A $5 tip for a haircut was good just a few years ago, but San Francisco barber Kevin Tanksley says nowadays anything less than $10 isn’t really generous.
The folks who look after our locks say the pandemic and rising inflation have made the act of tipping more crucial to helping them make ends meet as costs for basic barbering supplies jump.
“I’d say it’s appreciated now more than ever,” said Tanksley, a barber at Shear's Beauty and Barber Shop in Bayview.
“It definitely helps a lot,” Tanksley said. “But it’s up to the client.”
Barbershops and hair salons were some of the first businesses to shutter during the pandemic. When they reopened, new restrictions hit their bottom lines hard as social distancing made the job difficult.
Now that Covid public health orders have essentially ended, Myra Reddy, director of government affairs for the Professional Beauty Association, said the industry is seeing customers rush back to barbershops and salons.
Carol Rivera owns A Touch of Heaven beauty salon and said a dollar amount tip, rather than a percentage tip, is preferred at her Ingleside business.
“$10 to $20 is generous,” Rivera said. “Most people will do $5.”
Others said people should leave a similar tip to what they would leave at a restaurant.
“I would say around 20% is fine,” said Adam Quintero, owner of Up Hair in the Castro.
Stong Guo, the owner of Russian Hill’s Tulip Salon, gave similar advice for what amounts to a good tip.
“At least 15% to 18% is helpful for the business,” Guo said.
But for customers getting more time-intensive services, such as hair coloring or extensions, they should consider leaving a larger tip, according to Reddy.
“If you’re sitting in a chair for three or four hours, you have to take into account compensating them for their time,” said Reddy, whose work involves crafting legislation around tipping in the beauty industry.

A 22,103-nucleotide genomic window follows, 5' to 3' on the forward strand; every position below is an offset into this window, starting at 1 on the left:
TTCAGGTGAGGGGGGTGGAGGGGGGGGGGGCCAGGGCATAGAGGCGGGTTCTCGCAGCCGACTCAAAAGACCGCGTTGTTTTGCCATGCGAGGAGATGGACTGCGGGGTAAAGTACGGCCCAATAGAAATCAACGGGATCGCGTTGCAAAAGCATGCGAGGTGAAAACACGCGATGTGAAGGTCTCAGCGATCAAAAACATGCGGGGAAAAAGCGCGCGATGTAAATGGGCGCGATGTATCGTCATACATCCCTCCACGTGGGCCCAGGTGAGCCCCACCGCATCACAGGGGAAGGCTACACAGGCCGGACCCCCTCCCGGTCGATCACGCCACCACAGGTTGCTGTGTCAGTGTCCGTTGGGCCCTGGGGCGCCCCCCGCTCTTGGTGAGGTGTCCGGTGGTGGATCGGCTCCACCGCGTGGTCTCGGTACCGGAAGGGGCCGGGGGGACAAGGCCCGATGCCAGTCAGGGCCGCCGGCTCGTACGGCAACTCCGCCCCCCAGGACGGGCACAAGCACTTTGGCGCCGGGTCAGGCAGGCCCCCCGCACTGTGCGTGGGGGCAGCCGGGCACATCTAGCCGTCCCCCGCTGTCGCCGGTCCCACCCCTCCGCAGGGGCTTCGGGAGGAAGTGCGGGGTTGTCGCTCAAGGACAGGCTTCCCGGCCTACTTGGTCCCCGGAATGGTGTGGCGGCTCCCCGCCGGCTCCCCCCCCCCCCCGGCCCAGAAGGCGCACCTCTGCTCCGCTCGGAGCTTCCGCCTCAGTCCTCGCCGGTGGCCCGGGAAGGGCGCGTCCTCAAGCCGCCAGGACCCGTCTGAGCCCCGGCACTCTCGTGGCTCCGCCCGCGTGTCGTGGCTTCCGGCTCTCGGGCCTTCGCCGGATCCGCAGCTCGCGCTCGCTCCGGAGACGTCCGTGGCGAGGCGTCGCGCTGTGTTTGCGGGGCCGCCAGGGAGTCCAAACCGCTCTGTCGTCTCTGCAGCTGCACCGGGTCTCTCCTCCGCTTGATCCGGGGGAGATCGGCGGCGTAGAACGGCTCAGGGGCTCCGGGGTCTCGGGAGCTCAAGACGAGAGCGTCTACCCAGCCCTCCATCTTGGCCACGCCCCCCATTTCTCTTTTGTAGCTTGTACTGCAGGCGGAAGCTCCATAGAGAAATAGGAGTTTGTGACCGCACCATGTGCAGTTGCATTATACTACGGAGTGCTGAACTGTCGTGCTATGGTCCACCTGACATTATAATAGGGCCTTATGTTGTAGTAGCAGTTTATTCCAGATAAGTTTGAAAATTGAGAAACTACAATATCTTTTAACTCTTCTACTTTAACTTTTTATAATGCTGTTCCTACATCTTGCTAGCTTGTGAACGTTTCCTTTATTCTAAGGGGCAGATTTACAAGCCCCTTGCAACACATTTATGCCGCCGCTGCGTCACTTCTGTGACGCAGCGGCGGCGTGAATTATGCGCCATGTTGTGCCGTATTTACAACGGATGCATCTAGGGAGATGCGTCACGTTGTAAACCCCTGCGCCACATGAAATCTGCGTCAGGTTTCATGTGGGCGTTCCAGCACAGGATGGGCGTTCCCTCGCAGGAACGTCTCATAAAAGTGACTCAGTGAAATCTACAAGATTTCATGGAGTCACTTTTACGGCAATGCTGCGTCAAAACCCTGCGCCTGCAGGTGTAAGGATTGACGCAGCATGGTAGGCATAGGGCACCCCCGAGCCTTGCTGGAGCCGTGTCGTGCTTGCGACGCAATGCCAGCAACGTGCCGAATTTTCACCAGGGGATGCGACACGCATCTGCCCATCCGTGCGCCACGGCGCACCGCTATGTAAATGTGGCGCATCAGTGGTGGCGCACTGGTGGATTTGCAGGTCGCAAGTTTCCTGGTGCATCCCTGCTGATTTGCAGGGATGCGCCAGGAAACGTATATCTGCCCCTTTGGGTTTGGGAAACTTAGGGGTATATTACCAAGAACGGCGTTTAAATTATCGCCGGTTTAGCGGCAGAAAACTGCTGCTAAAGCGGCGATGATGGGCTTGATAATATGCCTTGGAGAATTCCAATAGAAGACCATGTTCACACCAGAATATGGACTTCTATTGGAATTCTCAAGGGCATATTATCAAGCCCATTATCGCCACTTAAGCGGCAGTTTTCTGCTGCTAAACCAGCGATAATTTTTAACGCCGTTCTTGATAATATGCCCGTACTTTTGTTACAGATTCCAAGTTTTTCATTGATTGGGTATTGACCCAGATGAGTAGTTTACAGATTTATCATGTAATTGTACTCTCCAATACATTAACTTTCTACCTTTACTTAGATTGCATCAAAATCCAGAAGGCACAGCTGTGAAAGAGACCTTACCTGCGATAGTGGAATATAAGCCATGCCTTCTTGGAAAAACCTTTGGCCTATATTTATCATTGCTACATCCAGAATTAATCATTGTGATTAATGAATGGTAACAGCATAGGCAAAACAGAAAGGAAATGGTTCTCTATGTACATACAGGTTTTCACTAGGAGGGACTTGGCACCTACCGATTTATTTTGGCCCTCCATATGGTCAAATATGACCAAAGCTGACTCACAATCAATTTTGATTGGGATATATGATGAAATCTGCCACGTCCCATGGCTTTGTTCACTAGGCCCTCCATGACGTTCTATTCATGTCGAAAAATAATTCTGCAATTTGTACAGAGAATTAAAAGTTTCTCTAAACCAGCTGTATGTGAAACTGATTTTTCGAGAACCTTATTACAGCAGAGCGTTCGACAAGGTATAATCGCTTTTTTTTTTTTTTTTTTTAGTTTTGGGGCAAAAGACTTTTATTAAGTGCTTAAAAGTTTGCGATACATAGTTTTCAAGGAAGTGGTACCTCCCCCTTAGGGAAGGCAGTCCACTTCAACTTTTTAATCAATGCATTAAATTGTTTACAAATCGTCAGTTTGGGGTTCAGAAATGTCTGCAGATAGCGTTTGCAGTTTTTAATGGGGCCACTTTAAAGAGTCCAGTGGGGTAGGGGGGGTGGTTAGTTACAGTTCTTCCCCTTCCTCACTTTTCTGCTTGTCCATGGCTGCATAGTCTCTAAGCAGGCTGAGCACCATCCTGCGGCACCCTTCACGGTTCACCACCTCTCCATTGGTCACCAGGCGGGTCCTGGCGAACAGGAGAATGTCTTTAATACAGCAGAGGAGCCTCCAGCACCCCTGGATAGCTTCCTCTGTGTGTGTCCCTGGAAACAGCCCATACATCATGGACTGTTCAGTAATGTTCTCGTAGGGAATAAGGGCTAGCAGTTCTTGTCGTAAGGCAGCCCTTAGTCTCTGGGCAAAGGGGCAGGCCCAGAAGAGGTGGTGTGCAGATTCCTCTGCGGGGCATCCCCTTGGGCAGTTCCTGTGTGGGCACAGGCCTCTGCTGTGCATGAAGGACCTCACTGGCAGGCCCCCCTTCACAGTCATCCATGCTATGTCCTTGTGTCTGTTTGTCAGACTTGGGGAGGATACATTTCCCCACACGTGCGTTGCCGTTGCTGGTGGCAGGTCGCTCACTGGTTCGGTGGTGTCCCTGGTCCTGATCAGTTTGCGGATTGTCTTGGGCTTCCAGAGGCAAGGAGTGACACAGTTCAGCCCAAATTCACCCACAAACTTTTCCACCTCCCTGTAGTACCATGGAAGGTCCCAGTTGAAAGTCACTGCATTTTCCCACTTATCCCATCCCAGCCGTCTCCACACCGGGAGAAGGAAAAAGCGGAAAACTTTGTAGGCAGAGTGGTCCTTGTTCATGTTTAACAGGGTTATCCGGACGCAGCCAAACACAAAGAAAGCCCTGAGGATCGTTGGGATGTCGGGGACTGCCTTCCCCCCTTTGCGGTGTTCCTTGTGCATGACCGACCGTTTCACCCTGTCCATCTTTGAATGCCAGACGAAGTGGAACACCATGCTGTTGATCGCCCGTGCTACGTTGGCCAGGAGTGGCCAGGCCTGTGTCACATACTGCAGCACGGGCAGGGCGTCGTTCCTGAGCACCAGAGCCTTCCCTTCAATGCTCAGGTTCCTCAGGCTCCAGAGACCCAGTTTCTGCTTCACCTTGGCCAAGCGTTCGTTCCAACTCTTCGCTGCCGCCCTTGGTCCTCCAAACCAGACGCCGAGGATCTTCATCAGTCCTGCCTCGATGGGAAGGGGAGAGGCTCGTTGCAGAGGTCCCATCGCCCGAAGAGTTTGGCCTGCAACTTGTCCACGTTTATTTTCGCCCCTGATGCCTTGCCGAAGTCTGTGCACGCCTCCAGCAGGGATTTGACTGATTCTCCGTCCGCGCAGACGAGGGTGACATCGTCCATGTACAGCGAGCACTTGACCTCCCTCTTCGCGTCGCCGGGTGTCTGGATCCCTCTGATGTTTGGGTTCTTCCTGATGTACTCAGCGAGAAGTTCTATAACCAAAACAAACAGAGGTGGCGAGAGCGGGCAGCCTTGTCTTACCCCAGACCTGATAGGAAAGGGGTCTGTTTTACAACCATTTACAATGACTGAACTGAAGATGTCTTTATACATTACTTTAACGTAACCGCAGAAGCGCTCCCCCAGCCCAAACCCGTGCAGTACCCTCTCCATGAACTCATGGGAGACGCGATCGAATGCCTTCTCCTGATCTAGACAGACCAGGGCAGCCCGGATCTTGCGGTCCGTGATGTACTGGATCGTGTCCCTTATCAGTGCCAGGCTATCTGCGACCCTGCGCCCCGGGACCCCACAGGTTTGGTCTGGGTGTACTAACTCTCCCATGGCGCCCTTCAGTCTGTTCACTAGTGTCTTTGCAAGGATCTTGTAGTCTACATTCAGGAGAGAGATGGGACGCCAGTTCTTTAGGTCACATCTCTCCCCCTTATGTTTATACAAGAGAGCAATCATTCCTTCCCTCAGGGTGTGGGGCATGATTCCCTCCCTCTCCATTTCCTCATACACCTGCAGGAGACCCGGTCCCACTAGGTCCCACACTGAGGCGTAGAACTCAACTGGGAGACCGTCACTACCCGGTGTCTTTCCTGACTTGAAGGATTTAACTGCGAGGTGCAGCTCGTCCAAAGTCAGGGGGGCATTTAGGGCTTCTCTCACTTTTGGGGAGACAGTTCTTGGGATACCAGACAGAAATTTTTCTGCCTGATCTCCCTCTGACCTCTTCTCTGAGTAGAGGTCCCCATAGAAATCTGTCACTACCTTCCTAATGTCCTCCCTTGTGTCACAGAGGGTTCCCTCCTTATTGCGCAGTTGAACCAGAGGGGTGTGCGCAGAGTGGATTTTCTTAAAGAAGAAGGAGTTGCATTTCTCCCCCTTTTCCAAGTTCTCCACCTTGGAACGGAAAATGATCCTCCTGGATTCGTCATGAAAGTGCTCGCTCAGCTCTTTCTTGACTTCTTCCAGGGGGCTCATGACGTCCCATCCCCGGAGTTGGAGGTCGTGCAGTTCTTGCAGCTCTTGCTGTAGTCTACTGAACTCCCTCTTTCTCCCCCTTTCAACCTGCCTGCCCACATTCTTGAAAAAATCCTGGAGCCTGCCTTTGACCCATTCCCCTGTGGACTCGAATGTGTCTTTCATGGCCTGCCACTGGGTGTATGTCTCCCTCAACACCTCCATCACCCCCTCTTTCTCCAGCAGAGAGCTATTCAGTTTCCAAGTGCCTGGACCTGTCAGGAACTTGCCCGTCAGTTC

The U.S. beauty industry, which includes hair salons and barbershops as well as skin- and nail-care salons, is the second-highest grossing industry in tips, behind only restaurants, according to Reddy.
“Everybody’s coming back to in-person meetings, weddings, and tips are coming in more and more,” Reddy said.
The pressure of inflation hit Rivera especially hard. As supplies became more costly, she says her rent was hiked from $2,000 to $2,200.
Then she was hit with a $2,700 repair bill for a broken water heater. In the end, she couldn’t afford to stay in her shop at 828 Holloway Ave. and closed it down on Jan 31.
Rivera now rents a booth inside Grace and Mercy salon on Ingleside’s stretch of Ocean Avenue, but she still runs it as her own business.
“I’m doing OK,” Rivera said. “I’m not expecting a tip, but if [clients] can, that’s great.”
And it’s not just rents and repairs that are forcing businesses to make tough decisions.
The cost of paper neck straps, used for catching loose hair, have jumped from $12 to $19, Tanksley said. And the disinfectant spray he uses is now $3 more expensive.
“I talk to barbers all around the city, and they’ve all bumped their prices up,” Tanksley said.
And Quintero increased haircut prices by $5 and colorings by almost $10 in 2023 to cover rising costs of tools and hair products.
Replacement blades for clippers, shampoo, conditioner and other hairstyling products have become 20% more expensive since 2019, Quintero said.
Other products have spiked in cost even more, as the prices of disposable gloves and cleaning products have jumped 50% since Covid. And bottles of hair-coloring products have nearly doubled in price since 2019, Quintero said.
For others, it's business as usual.
Guo said customers have recognized the increased cost of doing business and are building it into their tips.
“Tipping culture has always been there, but with inflation, tips have increased,” Guo said.
Some services, such as highlights and spot trimmings, have gone up in price at Guo’s business, while the cost of a basic haircut has remained at roughly the same price since 2019.
Jessica Yeung lives in San Francisco but gets her hair cut in Palo Alto because she’s been using the same hairstylist for five years and it’s slightly cheaper than in the city.
“I always tip about 10 to 15%,” said 24-year-old Yeung. “I like supporting him. My cut is like $225, so I usually tip like $30." Yeung added that because she knows "he’s gonna do a good job," she gives the stylist an extra 15 to 20%.
But Yeung admits she hasn't always tipped for a haircut.
“I remember not tipping or tipping very low when someone fucked up my hair,” she said. “That has happened before when I go to hairstylists for the first time.”
Garrett Leahy can be reached at firstname.lastname@example.org